Utilizing roofing coverboards enhances building resilience

by Katie Daniel | July 13, 2017 2:21 pm

All images courtesy USG

by Derrick Hutchinson
When it comes to building resilience, the roofing coverboard is often an unsung hero. When installed as part of a properly specified and installed roofing system, this material helps prevent damage to roofs and greatly increase durability. However, very few architects and specifiers consider using these materials on their projects. This is a missed opportunity for both designers and building owners.

The purpose of roofing coverboards is simple—prevent damage from external forces and maximize building resilience. For example, a roof membrane may suffer punctures caused by hail, debris, or foot traffic. This may lead to leaks that spread across the roof and eventually cause internal damage. Even if the membrane stays intact, the insulation can puncture and lose a portion of its R-value. This leads to increased heating and cooling costs for building owners. Roofing coverboards are designed to protect membranes against this kind of damage.

Besides protecting the roofing membrane from direct impact, coverboards have many other benefits making them critical to any project. For instance, they enhance the structure in the event of wind uplift and fire. These added benefits have been proven in certified evaluations of roofs that have experienced extremely harsh weather.

Roofing coverboards also greatly improve the acoustics of a structure, making buildings more inhabitable and comfortable to occupy. When each of these benefits is looked at more closely, the value  of roofing coverboards starts to become clearer.

Cement roofing coverboards are high-performing and noncombustible, designed to enhance the entire roofing system as a fire and thermal barrier and parapet.

Protecting against wind uplift
Wind uplift is the result of negative pressure on a roof caused by wind passing across it. The wind can also cause positive pressure on the interior side of the roof if there is an opening—such as an open or broken window or door—allowing wind to enter the building and build up pressure on the roof underside. The negative pressure created on the exterior of the roof, especially at edges and corners, causes a suction that can pull up elements securing it. The consequences of wind uplift varies depending on the type and age of the structure. The roof can be damaged, or it could be destroyed (possibly along with the building) if the roof is not equipped to handle high wind uplift.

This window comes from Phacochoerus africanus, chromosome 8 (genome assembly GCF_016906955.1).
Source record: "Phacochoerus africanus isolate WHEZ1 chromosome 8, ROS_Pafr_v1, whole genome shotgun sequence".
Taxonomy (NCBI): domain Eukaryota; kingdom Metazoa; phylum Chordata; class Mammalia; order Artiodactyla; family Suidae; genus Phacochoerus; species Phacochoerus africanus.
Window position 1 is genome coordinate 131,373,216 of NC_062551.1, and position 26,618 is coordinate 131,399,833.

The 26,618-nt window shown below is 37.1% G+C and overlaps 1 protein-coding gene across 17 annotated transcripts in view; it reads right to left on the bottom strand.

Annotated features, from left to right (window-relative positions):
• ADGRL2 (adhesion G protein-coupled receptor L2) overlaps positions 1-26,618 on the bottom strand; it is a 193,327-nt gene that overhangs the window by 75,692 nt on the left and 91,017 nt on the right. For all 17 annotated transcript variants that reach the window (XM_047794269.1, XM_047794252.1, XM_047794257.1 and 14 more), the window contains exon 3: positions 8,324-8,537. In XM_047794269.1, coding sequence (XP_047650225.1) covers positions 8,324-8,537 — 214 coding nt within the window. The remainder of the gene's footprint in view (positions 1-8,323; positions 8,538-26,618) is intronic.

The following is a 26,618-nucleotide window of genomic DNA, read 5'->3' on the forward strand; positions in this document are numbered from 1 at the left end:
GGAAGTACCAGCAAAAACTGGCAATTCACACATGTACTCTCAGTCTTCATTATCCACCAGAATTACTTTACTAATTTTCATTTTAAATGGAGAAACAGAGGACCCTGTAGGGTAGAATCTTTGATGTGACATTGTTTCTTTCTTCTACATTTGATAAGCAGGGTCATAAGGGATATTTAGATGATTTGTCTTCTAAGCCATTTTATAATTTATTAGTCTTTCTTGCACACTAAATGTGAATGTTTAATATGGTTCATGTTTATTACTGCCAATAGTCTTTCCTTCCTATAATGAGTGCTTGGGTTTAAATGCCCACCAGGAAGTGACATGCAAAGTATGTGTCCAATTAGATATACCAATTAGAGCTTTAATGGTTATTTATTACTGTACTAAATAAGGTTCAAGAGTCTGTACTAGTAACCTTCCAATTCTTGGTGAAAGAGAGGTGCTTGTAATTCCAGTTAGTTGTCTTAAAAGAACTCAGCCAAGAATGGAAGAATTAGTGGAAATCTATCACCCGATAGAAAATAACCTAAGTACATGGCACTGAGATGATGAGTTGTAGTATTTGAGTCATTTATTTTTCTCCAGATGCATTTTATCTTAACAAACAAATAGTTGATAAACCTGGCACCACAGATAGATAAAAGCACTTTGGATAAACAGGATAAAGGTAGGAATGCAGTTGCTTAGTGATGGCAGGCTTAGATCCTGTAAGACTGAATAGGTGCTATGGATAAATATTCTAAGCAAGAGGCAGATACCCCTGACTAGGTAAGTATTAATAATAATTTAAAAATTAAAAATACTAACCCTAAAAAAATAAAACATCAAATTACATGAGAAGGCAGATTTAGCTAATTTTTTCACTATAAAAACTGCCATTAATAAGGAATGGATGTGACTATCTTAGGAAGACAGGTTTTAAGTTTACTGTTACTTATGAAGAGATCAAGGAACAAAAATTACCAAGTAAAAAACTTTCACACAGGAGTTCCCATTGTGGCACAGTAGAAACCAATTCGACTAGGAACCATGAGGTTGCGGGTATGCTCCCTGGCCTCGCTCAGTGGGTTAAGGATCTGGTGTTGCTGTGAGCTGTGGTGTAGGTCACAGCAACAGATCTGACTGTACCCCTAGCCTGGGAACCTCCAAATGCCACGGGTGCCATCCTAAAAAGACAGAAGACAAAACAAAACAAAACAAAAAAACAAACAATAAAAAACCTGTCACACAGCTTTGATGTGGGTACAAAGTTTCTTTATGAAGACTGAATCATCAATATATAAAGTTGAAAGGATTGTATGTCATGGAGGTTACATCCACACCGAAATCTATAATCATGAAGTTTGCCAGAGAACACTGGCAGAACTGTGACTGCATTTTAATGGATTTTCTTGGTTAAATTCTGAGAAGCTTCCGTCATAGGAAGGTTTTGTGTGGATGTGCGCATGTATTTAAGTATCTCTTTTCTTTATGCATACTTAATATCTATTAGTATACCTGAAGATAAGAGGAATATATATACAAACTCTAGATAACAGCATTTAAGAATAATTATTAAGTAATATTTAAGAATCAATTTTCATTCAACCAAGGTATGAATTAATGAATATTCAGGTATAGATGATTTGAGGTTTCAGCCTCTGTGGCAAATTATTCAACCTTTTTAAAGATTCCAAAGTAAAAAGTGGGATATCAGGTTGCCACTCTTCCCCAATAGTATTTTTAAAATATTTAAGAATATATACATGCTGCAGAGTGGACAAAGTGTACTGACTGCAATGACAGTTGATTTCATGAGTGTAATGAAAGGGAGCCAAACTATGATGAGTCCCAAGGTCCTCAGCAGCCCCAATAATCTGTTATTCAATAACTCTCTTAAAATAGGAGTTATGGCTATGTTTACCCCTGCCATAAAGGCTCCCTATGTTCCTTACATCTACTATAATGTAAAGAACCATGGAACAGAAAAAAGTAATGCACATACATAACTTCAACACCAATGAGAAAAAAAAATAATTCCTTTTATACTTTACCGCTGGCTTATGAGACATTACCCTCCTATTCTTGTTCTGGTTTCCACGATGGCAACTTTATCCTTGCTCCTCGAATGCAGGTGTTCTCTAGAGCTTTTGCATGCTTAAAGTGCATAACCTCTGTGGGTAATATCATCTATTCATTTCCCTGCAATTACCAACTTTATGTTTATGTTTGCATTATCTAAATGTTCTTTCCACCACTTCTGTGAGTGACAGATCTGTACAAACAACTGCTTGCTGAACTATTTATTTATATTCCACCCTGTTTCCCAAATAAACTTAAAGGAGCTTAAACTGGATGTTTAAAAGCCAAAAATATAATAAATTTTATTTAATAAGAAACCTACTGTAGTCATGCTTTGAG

In the event of a windstorm, such as a hurricane, a coverboard adds additional strength, which allows the building to withstand higher wind loads than a roof without one. High flexural strength is one quality that ensures a coverboard can do this. The bond of the membrane to the coverboard also plays a large part in withstanding a windstorm. The higher the peel resistance of the membrane from the coverboard, the better its chances are against high winds. Peel resistance, combined with a higher flexural strength, ensures the coverboard is well-suited for all locations, especially high-wind-zone regions.

Glass-mat coverboards are easy to cut, handle, and install in low-slope commercial roofing systems. The specially treated core and high-performance glass-mat facer provides protection against fire, mold, and moisture, while high-quality mat produces less itchiness than competitive products while scoring and snapping cleanly and easily. Further, the material’s lightness means lowered transportation costs because more boards can be stacked on a single truck load.

Coverboards as fire barriers
Roofing coverboards help prevent the spread of external fires. For instance, if a tree or adjacent building is ablaze, an ignited branch could land on the roof and burn through the membrane to ignite the insulation. However, the gypsum in roofing coverboard acts as a fire barrier and prevents the insulation below from catching fire.

Gypsum coverboard provides fire protection because of the natural insulating properties of gypsum rock composition. This material contains chemically combined water, which is slowly released once it is introduced to high temperatures. Should a fire occur, the gypsum would prevent the flames from spreading or slow the rate at which it moves to other components of the roof.